Tips for Teaching Multiplication to a Child Who Has a Hard Time Remembering?

Updated on April 15, 2017
G.K. asks from Williamsburg, VA
16 answers

My daughter has been struggling for years to learn her multiplication facts. I just can get the numbers to sink in and stay! I've tried bingo, writing out equations, saying them verbally for her to answer. Nothing seems to work. Anyone have a creative idea for getting multiplication facts to stick?

What can I do next?

  • Add your own comment
  • Ask your own question
  • Join the Mamapedia community
  • as inappropriate
  • this with your friends

Featured Answers



answers from Detroit on

When my kids were younger, we did a lot of math games to help learn and understand the concepts. But when they got to the point where they had to do timed math tests (i.e 30 or 40 problems in a minute), we had to break out the flash cards. That was the only way they were able to memorize them and answer quickly. We started with the 0's, 1's & 2's. Then added the 3's into the mix. Once those were quick, we added the 4's. And so on. If there were any problems that they had trouble with, we pulled those cards out and went over them at the end. We spent 5 to 10 minutes each night going through the cards and they eventually got them.

Edit My Answer
1 mom found this helpful


answers from Anchorage on

I have a bad memory so just memorizing the answers never worked for me. I found ways to adjust equations to make them easier to solve, so for example 8x9 would be (8x10)-9, that way it was easier for me to solve them in my head without needing to memorize anything.

Edit My Answer
1 mom found this helpful

More Answers



answers from New York on

YouTube - School House Rock Multiplication

3 moms found this helpful


answers from Springfield on

Is this the same daughter that already has an IEP? If so, I would talk to the teacher about this concern.

Enlist the help of the teacher and members of the Special Ed Department. They will have resources and ideas for you to try. They might even do additional testing to see if there is a gap in her learning ... something that they need to address.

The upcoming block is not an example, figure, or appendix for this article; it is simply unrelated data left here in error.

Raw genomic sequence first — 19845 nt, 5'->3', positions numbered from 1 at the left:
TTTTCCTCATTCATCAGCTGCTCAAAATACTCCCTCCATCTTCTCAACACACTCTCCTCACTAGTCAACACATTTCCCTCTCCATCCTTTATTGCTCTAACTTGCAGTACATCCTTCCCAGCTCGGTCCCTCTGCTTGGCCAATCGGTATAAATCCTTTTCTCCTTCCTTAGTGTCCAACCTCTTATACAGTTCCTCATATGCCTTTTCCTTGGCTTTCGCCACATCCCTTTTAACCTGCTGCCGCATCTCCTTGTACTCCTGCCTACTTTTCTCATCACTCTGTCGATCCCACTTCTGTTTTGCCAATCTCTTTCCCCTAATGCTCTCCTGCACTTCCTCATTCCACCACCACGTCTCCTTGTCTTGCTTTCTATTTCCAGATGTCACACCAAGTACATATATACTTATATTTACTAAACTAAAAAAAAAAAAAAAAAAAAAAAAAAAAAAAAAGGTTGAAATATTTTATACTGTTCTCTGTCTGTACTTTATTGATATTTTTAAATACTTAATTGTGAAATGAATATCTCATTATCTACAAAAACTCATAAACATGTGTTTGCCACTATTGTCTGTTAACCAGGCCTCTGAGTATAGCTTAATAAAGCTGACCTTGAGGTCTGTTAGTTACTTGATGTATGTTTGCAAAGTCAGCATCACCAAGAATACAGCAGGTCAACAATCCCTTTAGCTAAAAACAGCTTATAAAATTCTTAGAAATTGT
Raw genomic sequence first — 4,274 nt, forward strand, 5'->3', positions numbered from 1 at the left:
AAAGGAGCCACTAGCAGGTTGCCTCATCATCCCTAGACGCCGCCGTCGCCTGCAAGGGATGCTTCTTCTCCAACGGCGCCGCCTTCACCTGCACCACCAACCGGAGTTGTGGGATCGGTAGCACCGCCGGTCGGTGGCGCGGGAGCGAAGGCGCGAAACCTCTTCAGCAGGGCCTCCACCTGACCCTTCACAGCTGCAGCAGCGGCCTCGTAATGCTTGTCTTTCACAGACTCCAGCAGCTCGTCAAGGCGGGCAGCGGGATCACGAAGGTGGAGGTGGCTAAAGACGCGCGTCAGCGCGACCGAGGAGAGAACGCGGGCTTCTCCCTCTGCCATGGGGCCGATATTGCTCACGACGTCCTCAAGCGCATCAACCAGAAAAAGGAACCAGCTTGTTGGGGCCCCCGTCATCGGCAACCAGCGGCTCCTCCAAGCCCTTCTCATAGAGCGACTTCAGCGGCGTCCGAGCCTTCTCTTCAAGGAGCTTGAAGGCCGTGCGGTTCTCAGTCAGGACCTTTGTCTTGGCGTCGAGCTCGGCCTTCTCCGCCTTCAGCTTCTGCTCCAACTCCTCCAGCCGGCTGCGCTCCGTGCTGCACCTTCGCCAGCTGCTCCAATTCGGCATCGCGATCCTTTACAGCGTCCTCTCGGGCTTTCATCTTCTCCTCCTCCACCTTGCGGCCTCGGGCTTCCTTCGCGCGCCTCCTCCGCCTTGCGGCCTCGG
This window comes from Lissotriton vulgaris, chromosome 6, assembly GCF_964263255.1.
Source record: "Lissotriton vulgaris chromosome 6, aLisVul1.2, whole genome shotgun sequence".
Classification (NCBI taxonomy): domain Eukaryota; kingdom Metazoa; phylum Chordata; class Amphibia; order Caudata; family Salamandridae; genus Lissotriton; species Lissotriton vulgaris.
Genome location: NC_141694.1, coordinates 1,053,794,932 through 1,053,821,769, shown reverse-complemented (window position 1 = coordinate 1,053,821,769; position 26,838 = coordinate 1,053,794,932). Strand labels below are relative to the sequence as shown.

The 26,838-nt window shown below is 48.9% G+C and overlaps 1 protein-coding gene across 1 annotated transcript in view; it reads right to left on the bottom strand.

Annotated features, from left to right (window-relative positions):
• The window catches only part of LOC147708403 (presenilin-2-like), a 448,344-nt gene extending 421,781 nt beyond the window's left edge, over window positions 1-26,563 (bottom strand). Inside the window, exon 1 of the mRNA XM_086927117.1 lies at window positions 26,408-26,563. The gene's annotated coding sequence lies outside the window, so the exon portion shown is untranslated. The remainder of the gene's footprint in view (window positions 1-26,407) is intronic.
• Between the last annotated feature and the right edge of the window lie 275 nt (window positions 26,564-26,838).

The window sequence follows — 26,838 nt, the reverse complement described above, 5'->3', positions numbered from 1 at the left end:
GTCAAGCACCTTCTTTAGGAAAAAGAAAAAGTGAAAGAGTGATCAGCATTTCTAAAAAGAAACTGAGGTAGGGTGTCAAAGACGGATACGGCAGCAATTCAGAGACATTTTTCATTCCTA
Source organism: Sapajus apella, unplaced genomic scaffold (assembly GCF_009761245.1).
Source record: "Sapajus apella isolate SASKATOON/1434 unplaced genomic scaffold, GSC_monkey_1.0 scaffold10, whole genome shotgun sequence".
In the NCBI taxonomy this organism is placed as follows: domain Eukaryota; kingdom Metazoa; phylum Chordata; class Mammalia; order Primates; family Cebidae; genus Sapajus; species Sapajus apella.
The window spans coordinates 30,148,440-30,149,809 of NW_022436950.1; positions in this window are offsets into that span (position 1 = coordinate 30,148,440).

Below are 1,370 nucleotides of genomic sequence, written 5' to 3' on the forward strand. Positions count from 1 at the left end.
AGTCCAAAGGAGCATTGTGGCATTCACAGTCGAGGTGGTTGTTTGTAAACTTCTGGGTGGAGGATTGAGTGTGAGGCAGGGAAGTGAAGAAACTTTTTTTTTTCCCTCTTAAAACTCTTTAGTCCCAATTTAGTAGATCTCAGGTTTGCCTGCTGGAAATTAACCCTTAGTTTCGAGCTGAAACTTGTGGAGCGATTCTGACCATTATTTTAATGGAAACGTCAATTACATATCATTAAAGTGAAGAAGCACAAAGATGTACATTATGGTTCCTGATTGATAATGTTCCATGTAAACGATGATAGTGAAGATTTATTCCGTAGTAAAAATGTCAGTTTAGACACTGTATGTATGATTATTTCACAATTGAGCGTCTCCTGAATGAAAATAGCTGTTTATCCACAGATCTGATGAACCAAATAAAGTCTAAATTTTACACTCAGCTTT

This is not supposed to be on you. Obviously you want to support your daughter in every way you can, but the teacher and the school need to find ways to educate her. They need to determine whether she needs extra resource time or some other accommodation to help her learn. Talk to them.

3 moms found this helpful


answers from Abilene on

If she likes music, there are multiplication cd's out there. We homeschool and use Math U See. It's been a good fit and uses blocks for manipulatives. They also have a CD. You can buy them separately on their website or used on eBay.

I have used Kahn Academy for math in higher grades. You might check their website.

I used to put facts I needed to remember to music because I could remember them if I could sing them. I had to take a test in science on the animal kingdom. The only one I remember is drosophila melonagaster. I put it to the tune of Cinderella Cinderella night and day Cinderella...I'm in my 50's and that was 5th grade. Lol! 😂

Try not to stress too much. Sometimes it's a matter of maturity.

1 mom found this helpful


answers from Jacksonville on

Decades ago we all learned the same way. We simply were required to memorize the grid. A box with the numbers across the side and top... each box aligned with the product of the two numbers. It actually is helpful to see patterns that way, but not everyone recognizes patterns in numbers with the same ease. Regardless, there was no real trick. Just practice. Learn one row at a time.

If I can find a link to a picture of what I'm talking about, I'll come back and post it. When I was grade school, the teachers handed them out to every student. It was a bright yellow paper (made from card stock) with red ink.

Here's one that goes to 10:

Here's another that goes to 12.

1 mom found this helpful


answers from Seattle on

I went back through your posts to see how old your daughter is. Couldn't find it...BUT I did see that your daughter had an IEP last year.
I am guessing that your daughter has some learning difficulties. Perhaps you could ask her teacher/pediatrician/tutor for some suggestions. You don't say what her difficulties are so it is not fair for us to give you suggestions without knowing that whole story.